Recently I received a Freedom of Information (FOI) response to a question I asked the Scottish government earlier in the year. Specifically, I was enquiring as to the composition of Scottish university Classics and Classical Studies courses, particularly with a view to the number of state/private alumni they accept.
The results did not stagger me.
Currently, three universities in Scotland (Glasgow, Edinburgh and St Andrews) offer undergraduate degrees in these subjects.
The FOI returned confirmation of the domination of places by the private sector.
In Classical Studies, 135 students received a place in the academic year 2019/20, forty-five of which were state educated. That’s 33%.
When it came to Classics courses, there were 145 students placed, and the allocation to the state sector was, again, forty-five. That’s 31%.
While it may be true that Classical subjects are more likely to be offered in private schools than the state sector, and thus produce more applicants for these places, it is further confirmation of how out-of-whack the divide by state and private has become.
Remember, only a small minority of pupils in Scottish schools are privately educated (just 4% of all pupils), yet when it comes to Classics (at least 62%) and Classical Studies (at least 59%), the majority of places go to the private sector.
It is worth noting that in the academic year 2019/20, 230 state-school pupils sat Higher Classical Studies, while only 164 privately-educated pupils sat the SQA exam. More state-school pupils sat Higher Classical Studies than their private-school counterparts.
The problem here is that - as the FOI request puts it - “we don’t hold data on the qualifications studied by independent school pupils”, though it is widely understood that many private schools in Scotland choose to study A-Level Classical Subjects through examination boards in England and Wales.
Currently, we do not know how many private school pupils in Scotland sit A-Levels rather than Highers, so the data we have is incomplete. I am submitting today another FOI to UCAS to learn how many state/private applicants were received to these university courses in Scotland.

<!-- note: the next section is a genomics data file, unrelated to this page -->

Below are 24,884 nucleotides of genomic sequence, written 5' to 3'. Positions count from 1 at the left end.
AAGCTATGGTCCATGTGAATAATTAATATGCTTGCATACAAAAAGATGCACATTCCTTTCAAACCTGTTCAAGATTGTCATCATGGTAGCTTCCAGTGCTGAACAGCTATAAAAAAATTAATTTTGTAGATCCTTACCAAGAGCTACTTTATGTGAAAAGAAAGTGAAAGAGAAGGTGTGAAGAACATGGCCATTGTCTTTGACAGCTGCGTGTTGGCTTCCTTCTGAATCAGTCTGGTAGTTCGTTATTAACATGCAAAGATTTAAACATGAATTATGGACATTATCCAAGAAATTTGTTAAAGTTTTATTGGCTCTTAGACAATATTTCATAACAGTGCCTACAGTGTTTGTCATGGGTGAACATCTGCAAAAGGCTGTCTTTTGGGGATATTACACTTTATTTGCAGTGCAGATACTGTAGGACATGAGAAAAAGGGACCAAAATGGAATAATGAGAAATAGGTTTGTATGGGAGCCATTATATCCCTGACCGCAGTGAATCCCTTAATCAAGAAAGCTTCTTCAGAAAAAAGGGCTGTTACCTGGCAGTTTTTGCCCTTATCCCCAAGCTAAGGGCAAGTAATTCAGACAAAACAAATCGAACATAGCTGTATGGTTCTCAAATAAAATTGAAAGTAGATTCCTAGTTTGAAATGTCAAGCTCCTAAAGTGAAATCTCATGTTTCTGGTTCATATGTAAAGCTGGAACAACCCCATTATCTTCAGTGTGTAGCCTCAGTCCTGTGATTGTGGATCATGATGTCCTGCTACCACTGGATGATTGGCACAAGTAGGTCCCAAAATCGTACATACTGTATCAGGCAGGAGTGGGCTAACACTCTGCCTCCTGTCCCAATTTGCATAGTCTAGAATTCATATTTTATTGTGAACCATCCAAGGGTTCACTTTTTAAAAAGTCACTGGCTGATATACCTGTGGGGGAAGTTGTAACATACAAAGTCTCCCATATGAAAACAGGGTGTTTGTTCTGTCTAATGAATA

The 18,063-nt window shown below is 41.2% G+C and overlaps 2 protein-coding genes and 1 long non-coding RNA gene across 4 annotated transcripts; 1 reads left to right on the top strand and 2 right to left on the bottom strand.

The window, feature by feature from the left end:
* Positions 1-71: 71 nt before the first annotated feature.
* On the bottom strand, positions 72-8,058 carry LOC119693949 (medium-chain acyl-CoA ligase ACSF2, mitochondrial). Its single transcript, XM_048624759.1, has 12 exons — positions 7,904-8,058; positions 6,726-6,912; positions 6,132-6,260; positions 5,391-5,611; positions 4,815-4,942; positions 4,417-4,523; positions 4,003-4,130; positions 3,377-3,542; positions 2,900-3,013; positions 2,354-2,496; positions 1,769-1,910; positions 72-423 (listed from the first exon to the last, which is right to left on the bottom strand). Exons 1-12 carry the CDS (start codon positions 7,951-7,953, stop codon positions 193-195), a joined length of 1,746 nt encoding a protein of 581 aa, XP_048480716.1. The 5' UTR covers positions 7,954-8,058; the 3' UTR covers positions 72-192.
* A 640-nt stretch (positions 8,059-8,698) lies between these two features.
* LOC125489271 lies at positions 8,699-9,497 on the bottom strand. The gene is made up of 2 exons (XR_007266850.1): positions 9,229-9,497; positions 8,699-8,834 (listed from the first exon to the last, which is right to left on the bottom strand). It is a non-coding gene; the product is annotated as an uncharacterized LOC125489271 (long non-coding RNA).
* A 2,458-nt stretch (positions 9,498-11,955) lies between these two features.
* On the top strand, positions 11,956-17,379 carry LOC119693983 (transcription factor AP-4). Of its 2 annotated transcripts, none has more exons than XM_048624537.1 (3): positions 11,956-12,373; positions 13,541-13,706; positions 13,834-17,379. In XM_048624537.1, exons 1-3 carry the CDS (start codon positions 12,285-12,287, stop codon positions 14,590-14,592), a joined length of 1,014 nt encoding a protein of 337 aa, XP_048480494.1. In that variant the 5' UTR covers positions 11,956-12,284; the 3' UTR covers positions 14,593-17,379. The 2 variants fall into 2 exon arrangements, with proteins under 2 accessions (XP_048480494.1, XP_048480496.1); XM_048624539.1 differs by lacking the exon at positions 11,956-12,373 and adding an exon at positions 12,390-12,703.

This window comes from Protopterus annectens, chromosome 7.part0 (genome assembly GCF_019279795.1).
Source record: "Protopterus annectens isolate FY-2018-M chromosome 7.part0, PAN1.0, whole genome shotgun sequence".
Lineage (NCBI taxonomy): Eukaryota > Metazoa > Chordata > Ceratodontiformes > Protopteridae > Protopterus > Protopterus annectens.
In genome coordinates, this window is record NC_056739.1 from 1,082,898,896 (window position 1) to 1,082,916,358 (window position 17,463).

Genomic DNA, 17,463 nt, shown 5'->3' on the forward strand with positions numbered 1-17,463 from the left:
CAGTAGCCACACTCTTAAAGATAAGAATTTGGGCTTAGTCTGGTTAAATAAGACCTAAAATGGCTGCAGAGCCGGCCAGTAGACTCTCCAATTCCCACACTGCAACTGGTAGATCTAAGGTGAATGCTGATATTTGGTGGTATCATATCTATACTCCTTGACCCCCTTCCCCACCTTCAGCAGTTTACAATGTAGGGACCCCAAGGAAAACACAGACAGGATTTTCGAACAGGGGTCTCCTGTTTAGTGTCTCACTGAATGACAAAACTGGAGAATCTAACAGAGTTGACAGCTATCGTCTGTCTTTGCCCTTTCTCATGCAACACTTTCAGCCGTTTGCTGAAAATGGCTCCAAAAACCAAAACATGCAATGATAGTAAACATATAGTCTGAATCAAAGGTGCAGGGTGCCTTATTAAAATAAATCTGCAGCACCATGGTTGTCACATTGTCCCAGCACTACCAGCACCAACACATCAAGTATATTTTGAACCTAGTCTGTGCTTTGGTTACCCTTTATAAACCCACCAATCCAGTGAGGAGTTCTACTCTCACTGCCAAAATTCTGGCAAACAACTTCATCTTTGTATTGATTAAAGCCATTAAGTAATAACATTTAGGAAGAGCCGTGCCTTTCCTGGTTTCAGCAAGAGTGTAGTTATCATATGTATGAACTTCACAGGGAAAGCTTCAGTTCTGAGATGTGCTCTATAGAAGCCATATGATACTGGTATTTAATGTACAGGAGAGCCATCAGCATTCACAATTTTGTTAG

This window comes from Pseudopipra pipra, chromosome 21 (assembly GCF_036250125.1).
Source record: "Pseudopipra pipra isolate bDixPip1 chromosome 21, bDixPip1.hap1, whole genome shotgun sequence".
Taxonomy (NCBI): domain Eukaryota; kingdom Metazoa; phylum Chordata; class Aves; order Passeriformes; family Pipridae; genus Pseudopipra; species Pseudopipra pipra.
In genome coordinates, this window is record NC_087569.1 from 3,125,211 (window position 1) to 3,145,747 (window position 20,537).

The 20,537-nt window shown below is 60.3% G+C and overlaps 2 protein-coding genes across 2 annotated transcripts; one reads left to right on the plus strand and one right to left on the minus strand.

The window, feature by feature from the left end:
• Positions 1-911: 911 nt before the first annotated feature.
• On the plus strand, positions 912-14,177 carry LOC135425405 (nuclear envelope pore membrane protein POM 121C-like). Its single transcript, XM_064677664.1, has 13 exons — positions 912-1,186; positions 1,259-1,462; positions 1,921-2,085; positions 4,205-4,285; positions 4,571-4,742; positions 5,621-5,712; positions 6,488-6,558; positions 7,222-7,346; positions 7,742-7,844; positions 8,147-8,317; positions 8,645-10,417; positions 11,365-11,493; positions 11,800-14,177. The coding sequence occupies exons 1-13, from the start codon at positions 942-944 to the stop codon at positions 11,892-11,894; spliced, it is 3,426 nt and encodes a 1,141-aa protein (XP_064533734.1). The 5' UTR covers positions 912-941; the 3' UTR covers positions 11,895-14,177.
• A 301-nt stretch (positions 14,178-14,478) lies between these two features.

It is something of a coincidence that today I also received an email from a former pupil who has gone on to accept a place to study a non-Classical subject in Dundee.
Of all the pupils I have taught, there has been none – not one – who was better-suited to a Classical Studies course. She achieved an A1 at Higher (A1s in all her subjects, fyi), speaks fluent Italian and has a CV creaking with Classics-related content. Classics – over the last three years – has been her life. An extraordinary candidate.
She was rejected by one of these universities and I cannot accept that this was because she was somehow a lesser prospect to the university.
When she looked into the reasoning for her unsuccessful application, part of the message explained that, “The number of Home funded students we can admit is determined entirely and strictly capped by the Scottish Government. This cap means that we are obliged to reject candidates with outstanding academic qualifications.”
Put simply, universities are rejecting exceptional applications from Scottish school pupils because they do not generate the same revenue as non-UK applicants or applicants from the rest of the UK.
How might we adjust this imbalance?
First, private schools must disclose information about their grades and their pupil-destinations to the public, the same as any state-school.
Secondly, at the very least, state-school pupils must be offered 50% of the available places on these courses. It may be true that this risks refusing highly-talented private school candidates, but if you can’t hear the irony in this argument, you should maybe read this piece again.
Finally, we must revise the current caps on domestic students, and this will mean restructuring the economic model for our universities. When the ability to pay fees is more important to a university than quality of candidate, there is a deep rot in the system.
I’m spit-balling here, so feel free to make suggestions or criticisms in the comments below. What seems inarguable to me is that there is a two-fold disadvantage suffered by state-school classicists in Scotland: they are less likely to be offered the subject at school, and those that do receive disproportionately fewer places at university.